WASHINGTON -- Never, ever say the word “revolution.”
Protesters are to be called “terrorists” at all times. When a listener calls in to praise the president, you must agree in flowery terms. When suffering civilians beg you to describe their plight, you ignore them.
Those are just a few of the rules imposed on Honey al Sayed in the final weeks before she abandoned her nationally broadcast radio show, “Good Morning, Syria,” which drew millions of listeners each day.
Eight months ago, Sayed left Damascus under the pretense of pursuing her studies, though she knew she was fleeing both the regime of President Bashar Assad and a rebel movement that’s killed media personalities who are seen as pro-government. For months after Sayed left, the radio station continued to play promotional jingles for her show, to cover her departure and make her return seem imminent even when it became apparent that she was gone for good.
She’s used her blog and social media accounts to support the uprising but she’s kept silent about her own departure, mostly out of fear for her family still in Damascus, she said, but also because of lingering shame that she believed in Assad’s potential for reform long after the death toll was in the thousands.
Now she’s telling her story, offering a rare portal into the regime’s propaganda machine and an explanation for why Assad remained attractive to so many Syrians for so long.
“The reason I left was to keep what’s left of my personal and professional integrity,” Sayed, who’s 39, said in a three-hour interview in Washington, where she’s living as a refugee. “I compromised it. But I didn’t know what else to do. I had fear.”
Sayed got her break in 2005, when Assad ushered in some mainly cosmetic reforms, including the right to private media ownership. Some of her friends seized on the chance to open the country’s first independent radio station, Al Madina FM, and they hired Sayed for the coveted morning slot.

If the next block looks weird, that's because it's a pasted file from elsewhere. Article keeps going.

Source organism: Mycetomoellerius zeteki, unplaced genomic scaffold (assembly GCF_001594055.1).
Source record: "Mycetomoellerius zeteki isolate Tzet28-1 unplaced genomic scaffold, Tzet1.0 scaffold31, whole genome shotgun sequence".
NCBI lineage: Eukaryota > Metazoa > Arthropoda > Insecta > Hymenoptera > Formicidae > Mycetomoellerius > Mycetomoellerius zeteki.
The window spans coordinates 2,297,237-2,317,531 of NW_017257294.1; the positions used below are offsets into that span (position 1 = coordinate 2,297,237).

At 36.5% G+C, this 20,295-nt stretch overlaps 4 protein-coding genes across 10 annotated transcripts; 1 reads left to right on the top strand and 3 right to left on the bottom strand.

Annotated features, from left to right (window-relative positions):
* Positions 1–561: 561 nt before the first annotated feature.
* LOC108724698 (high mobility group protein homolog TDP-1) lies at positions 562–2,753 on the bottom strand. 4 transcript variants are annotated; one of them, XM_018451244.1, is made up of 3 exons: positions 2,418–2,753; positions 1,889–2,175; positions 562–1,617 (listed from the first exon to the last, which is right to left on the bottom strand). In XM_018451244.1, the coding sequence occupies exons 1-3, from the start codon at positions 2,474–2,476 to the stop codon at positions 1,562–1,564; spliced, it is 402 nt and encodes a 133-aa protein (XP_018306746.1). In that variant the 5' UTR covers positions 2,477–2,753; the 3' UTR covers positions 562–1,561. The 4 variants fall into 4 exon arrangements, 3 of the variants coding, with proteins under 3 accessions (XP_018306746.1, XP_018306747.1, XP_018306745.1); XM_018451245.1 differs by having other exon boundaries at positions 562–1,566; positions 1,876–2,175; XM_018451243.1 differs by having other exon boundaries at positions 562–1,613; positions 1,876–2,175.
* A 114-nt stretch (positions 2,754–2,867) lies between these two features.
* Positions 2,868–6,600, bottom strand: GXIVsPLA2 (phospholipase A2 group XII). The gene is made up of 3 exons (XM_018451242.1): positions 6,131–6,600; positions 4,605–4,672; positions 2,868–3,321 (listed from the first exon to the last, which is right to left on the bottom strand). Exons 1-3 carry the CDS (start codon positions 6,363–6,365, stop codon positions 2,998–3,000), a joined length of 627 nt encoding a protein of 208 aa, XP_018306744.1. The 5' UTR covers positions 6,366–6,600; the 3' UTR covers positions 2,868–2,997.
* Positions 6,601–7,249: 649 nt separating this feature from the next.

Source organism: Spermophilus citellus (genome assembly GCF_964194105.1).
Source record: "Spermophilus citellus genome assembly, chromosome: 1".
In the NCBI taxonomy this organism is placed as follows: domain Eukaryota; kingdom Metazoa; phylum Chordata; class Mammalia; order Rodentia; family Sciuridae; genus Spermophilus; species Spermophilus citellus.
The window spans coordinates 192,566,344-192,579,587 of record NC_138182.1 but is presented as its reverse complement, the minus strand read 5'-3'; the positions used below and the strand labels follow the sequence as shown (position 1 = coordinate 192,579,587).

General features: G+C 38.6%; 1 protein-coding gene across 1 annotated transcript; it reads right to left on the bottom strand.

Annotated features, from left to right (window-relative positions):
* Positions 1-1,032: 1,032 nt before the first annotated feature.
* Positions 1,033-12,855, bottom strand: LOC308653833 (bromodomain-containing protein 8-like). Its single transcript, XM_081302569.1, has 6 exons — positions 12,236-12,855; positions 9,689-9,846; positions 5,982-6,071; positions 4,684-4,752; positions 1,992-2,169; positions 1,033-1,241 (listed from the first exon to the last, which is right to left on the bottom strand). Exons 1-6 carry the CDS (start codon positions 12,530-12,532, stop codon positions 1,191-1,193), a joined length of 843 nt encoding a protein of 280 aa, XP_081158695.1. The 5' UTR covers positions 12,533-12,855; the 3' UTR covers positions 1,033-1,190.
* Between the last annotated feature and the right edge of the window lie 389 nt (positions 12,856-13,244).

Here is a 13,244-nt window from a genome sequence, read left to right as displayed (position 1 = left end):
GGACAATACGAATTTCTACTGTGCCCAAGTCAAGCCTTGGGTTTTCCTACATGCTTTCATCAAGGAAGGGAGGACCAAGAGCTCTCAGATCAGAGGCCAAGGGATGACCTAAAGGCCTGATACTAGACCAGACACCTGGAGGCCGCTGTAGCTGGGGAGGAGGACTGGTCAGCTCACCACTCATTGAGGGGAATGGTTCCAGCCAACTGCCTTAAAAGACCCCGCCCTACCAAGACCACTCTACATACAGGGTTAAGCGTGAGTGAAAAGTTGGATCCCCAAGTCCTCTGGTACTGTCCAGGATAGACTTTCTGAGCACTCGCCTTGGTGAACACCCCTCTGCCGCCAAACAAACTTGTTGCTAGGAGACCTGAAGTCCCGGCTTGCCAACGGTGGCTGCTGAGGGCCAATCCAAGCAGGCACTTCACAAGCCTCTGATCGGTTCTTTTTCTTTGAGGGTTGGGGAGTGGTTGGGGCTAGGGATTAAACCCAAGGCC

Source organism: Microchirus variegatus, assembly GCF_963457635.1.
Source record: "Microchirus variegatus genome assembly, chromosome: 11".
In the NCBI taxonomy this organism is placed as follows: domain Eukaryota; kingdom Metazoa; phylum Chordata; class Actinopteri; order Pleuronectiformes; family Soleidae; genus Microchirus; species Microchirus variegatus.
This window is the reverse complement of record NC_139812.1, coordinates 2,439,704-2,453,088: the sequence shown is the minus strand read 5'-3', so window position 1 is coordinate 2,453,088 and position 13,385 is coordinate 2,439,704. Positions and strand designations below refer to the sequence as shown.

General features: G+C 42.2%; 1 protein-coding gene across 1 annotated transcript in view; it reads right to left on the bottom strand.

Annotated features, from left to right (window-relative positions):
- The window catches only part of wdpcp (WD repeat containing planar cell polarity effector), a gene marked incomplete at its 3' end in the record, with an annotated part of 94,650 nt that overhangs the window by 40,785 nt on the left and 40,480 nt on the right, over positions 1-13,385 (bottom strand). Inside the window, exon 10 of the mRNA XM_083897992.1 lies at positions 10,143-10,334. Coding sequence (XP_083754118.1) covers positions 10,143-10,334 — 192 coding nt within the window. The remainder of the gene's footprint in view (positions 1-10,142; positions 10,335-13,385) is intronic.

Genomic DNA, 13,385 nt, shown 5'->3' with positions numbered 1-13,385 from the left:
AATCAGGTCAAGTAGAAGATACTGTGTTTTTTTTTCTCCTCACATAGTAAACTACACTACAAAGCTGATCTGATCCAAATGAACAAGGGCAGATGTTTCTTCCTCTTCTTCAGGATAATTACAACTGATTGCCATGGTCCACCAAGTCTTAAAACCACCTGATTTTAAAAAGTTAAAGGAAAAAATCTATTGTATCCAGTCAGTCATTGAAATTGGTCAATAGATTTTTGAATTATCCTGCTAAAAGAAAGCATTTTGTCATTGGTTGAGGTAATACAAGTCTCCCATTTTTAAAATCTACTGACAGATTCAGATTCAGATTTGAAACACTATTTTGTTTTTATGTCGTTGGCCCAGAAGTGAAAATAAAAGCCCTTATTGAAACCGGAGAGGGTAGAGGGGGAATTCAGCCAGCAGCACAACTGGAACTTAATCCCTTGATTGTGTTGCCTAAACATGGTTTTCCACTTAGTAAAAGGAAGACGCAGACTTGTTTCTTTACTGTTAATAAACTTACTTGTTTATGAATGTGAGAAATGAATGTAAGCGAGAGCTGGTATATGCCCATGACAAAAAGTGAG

As Sayed sees it, she was a pressure valve that helped fed-up Syrians blow off steam without really threatening the regime. She embodied the Western-friendly Syria that Assad projected when he inherited power from his father in 2000: She challenged old taboos on women, embraced a secular lifestyle, spoke a cool patois of English and Arabic, and made bold on-air jokes about rampant government corruption. She prided herself on pushing against the regime’s red lines.
“That’s why people became loyal to him,” she said of Assad’s efforts to rebrand his family’s authoritarian dynasty. “When you don’t have anything, and suddenly you have something – even if it’s very little, even if it’s your right – it’s like candy.”
Her family comes from the well-heeled Sunni Muslim merchant class that, together with the minority Alawites, forms the backbone of Assad’s regime. Because Assad was the bookish, accidental ruler – assuming power only after a car wreck killed the heir apparent – he was seen as fairly benign, Sayed said.
Her father, a photographer, once did a photo shoot for the president. Her mother was proud to have him visit her art gallery in Damascus. Sayed’s sister did some advertising work for Assad. And Sayed recalled bumping into the president and his glamorous first lady at the opera.